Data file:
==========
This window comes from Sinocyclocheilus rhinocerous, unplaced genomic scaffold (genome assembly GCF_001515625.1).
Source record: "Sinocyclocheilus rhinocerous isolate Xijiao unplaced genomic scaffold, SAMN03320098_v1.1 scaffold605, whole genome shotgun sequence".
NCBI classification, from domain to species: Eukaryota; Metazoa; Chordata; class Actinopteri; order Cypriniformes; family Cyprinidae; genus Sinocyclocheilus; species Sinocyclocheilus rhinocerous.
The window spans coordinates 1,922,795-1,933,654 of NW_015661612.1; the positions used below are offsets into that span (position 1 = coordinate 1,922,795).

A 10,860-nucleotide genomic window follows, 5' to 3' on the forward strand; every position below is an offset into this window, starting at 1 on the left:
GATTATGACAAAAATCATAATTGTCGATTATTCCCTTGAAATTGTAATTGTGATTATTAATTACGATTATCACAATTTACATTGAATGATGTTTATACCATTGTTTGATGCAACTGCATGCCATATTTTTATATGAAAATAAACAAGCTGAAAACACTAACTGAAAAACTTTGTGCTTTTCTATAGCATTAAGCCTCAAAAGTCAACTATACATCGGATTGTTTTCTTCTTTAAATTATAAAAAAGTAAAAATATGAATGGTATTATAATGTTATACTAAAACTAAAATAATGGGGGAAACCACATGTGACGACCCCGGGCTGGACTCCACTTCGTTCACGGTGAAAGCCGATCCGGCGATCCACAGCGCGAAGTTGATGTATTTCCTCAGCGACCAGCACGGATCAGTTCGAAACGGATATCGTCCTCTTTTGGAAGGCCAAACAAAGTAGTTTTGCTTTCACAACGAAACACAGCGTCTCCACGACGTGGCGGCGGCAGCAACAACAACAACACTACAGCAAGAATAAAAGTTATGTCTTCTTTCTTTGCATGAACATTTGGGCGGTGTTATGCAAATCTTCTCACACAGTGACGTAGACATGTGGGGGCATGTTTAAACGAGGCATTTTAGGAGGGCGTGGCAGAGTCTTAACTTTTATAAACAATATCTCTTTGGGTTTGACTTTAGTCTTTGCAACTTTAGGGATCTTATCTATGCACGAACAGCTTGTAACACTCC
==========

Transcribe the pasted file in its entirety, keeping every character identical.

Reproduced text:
This window comes from Sinocyclocheilus rhinocerous, unplaced genomic scaffold (genome assembly GCF_001515625.1).
Source record: "Sinocyclocheilus rhinocerous isolate Xijiao unplaced genomic scaffold, SAMN03320098_v1.1 scaffold605, whole genome shotgun sequence".
NCBI classification, from domain to species: Eukaryota; Metazoa; Chordata; class Actinopteri; order Cypriniformes; family Cyprinidae; genus Sinocyclocheilus; species Sinocyclocheilus rhinocerous.
The window spans coordinates 1,922,795-1,933,654 of NW_015661612.1; the positions used below are offsets into that span (position 1 = coordinate 1,922,795).

A 10,860-nucleotide genomic window follows, 5' to 3' on the forward strand; every position below is an offset into this window, starting at 1 on the left:
GATTATGACAAAAATCATAATTGTCGATTATTCCCTTGAAATTGTAATTGTGATTATTAATTACGATTATCACAATTTACATTGAATGATGTTTATACCATTGTTTGATGCAACTGCATGCCATATTTTTATATGAAAATAAACAAGCTGAAAACACTAACTGAAAAACTTTGTGCTTTTCTATAGCATTAAGCCTCAAAAGTCAACTATACATCGGATTGTTTTCTTCTTTAAATTATAAAAAAGTAAAAATATGAATGGTATTATAATGTTATACTAAAACTAAAATAATGGGGGAAACCACATGTGACGACCCCGGGCTGGACTCCACTTCGTTCACGGTGAAAGCCGATCCGGCGATCCACAGCGCGAAGTTGATGTATTTCCTCAGCGACCAGCACGGATCAGTTCGAAACGGATATCGTCCTCTTTTGGAAGGCCAAACAAAGTAGTTTTGCTTTCACAACGAAACACAGCGTCTCCACGACGTGGCGGCGGCAGCAACAACAACAACACTACAGCAAGAATAAAAGTTATGTCTTCTTTCTTTGCATGAACATTTGGGCGGTGTTATGCAAATCTTCTCACACAGTGACGTAGACATGTGGGGGCATGTTTAAACGAGGCATTTTAGGAGGGCGTGGCAGAGTCTTAACTTTTATAAACAATATCTCTTTGGGTTTGACTTTAGTCTTTGCAACTTTAGGGATCTTATCTATGCACGAACAGCTTGTAACACTCC